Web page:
A piece published on Friday by the leftist mag The New Yorker titled “Symptoms of Impeachment Fever” offered some depictions of said symptoms plaguing anti-Trump advocates, one of which, startlingly enough, was, “You’ve developed an attraction for Adam Schiff.”
Credited to Teresa Burns Parkhurst, the piece showed cartoons with various captions.
The first stated, “You’re experiencing random and uncontrolled bursts of facts.” The cartoon depicted a coffee barista asking a customer if he wanted room for cream in his coffee while the customer ejaculates facts about the Whistleblower Protection Act of 1989.
The second stated, “There are disturbances in your general sense of hopelessness.” The cartoon shows a woman standing at a bus stop experiencing what is, for her, apparently, an unfamiliar feeling of joyful expectation.” One would surmise that the poor woman has been experiencing depression since Election Night 2016.
The third stated: “You’ve been the subject of an intervention.” A daughter admonishes her father for being addicted to the impeachment hearings.
It’s fair to suppose for anti-Trump advocates the impeachment hearings are a long-awaited panacea for their Trump Derangement Syndrome.
The fourth reached the apex: “You’ve developed an attraction to Adam Schiff.” No comment.
The fifth read, “There’s been a shift in your priorities.” The carton shows a young man choking on his food while what seems like his mother ignores him, focused on the hearings’ crucial testimony.
The sixth read, “You have a growing intolerance of those lacking interest in the proceedings.” The cartoon shows a mother chastising her child that reading a Dr. Seuss book is not high on her list of priorities next to the impeachment proceedings.
The New Yorker isn’t shy about their anti-conservative proclivities; in April 2018, they ran a piece titled “Chick-Fil-A’s Creepy Infiltration of New York City,” in which the author decried the arrival in his city of the national food chain. He wrote, “New York has taken to Chick-fil-A…And yet the brand’s arrival here feels like an infiltration, in no small part because of its pervasive Christian traditionalism.”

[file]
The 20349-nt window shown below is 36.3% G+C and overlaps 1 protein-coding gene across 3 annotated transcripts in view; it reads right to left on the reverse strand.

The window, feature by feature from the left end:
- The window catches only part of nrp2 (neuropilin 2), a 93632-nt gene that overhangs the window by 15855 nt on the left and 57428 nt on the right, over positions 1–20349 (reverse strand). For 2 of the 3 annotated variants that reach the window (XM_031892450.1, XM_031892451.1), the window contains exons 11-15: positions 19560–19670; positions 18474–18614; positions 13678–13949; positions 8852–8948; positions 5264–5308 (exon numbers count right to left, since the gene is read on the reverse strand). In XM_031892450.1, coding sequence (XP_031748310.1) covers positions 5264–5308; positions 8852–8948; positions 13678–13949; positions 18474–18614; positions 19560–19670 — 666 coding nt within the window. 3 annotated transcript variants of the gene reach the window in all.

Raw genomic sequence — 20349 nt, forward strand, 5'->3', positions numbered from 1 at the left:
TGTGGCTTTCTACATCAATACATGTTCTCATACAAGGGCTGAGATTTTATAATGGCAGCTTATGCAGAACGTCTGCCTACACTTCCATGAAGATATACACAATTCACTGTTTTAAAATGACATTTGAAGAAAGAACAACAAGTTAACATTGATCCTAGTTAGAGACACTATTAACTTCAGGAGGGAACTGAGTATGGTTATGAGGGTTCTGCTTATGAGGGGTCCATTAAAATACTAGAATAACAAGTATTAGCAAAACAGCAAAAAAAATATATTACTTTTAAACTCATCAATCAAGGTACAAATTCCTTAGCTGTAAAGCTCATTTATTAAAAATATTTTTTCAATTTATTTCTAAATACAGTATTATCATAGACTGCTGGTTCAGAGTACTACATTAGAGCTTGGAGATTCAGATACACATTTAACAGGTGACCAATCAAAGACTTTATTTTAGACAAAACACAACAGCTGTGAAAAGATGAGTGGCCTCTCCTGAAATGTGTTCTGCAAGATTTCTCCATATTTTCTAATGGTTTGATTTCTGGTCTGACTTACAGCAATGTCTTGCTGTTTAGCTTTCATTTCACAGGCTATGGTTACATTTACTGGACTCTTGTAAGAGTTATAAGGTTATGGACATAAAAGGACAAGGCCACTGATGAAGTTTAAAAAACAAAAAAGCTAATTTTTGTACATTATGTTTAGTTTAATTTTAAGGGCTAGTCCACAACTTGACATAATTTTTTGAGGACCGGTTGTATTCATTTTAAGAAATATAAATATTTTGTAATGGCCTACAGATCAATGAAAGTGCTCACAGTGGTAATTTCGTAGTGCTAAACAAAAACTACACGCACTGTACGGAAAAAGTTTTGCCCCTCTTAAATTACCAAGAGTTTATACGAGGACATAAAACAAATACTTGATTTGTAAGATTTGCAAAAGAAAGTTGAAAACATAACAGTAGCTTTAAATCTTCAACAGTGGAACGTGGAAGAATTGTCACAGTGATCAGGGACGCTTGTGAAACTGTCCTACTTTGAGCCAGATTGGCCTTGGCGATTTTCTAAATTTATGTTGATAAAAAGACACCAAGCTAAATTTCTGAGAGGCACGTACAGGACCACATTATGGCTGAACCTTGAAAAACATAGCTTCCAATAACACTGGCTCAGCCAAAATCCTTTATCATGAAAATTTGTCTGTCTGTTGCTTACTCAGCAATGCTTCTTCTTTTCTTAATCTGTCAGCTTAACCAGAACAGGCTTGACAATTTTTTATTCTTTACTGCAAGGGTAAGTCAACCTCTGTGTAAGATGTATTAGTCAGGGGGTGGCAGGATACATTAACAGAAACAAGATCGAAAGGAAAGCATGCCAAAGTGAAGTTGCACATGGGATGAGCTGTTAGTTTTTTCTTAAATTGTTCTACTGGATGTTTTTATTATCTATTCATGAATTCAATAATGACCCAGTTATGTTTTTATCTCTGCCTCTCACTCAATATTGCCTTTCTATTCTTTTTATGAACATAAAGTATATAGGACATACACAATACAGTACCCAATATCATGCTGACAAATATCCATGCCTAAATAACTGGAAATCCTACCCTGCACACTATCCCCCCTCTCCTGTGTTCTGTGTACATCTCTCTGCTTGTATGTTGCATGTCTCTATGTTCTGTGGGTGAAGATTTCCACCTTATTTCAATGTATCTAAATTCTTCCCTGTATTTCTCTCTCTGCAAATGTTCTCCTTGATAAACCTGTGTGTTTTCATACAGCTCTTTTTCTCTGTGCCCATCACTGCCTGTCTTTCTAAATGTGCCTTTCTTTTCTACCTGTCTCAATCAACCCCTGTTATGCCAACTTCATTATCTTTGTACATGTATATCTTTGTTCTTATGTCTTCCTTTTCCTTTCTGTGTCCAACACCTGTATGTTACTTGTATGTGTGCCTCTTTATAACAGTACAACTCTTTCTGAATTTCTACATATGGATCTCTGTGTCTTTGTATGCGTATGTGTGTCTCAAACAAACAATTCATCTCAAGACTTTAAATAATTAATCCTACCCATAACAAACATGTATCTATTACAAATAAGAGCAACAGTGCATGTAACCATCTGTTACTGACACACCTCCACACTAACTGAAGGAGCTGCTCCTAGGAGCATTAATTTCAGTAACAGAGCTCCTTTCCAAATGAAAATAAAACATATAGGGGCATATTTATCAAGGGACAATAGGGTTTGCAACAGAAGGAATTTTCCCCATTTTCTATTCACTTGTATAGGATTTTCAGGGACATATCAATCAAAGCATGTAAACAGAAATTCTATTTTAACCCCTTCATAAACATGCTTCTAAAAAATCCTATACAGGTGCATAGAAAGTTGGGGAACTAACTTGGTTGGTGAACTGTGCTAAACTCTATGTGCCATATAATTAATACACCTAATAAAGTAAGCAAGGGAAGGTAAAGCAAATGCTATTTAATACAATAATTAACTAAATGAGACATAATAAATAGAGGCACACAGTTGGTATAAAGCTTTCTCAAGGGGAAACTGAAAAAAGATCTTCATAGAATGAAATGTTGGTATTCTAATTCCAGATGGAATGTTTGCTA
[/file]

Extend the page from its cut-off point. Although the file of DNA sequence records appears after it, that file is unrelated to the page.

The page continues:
The author added:
It’s impossible to overstate the role of the Cows—in official communiqués, they always take a capital “C”—who are displayed in framed portraits throughout the Fulton Street location. If the restaurant is a megachurch, the Cows are its ultimate evangelists. Since their introduction in the mid-nineties—when they began advising Atlanta motorists to “eat mor chikin”—they’ve remained one of the most popular, and most morbid, advertising campaigns in fast-food history, crucial to Chick-fil-A’s corporate culture. S. Truett Cathy, the chain’s founder and Dan Cathy’s late father, saw them as a tool to spread the gospel of chicken…It’s worth asking why Americans fell in love with an ad in which one farm animal begs us to kill another in its place.
… there’s something especially distasteful about Chick-fil-A, which has sought to portray itself as better than other fast food: cleaner, gentler, and more ethical, with its poultry slightly healthier than the mystery meat of burgers. Its politics, its décor, and its commercial-evangelical messaging are inflected with this suburban piety.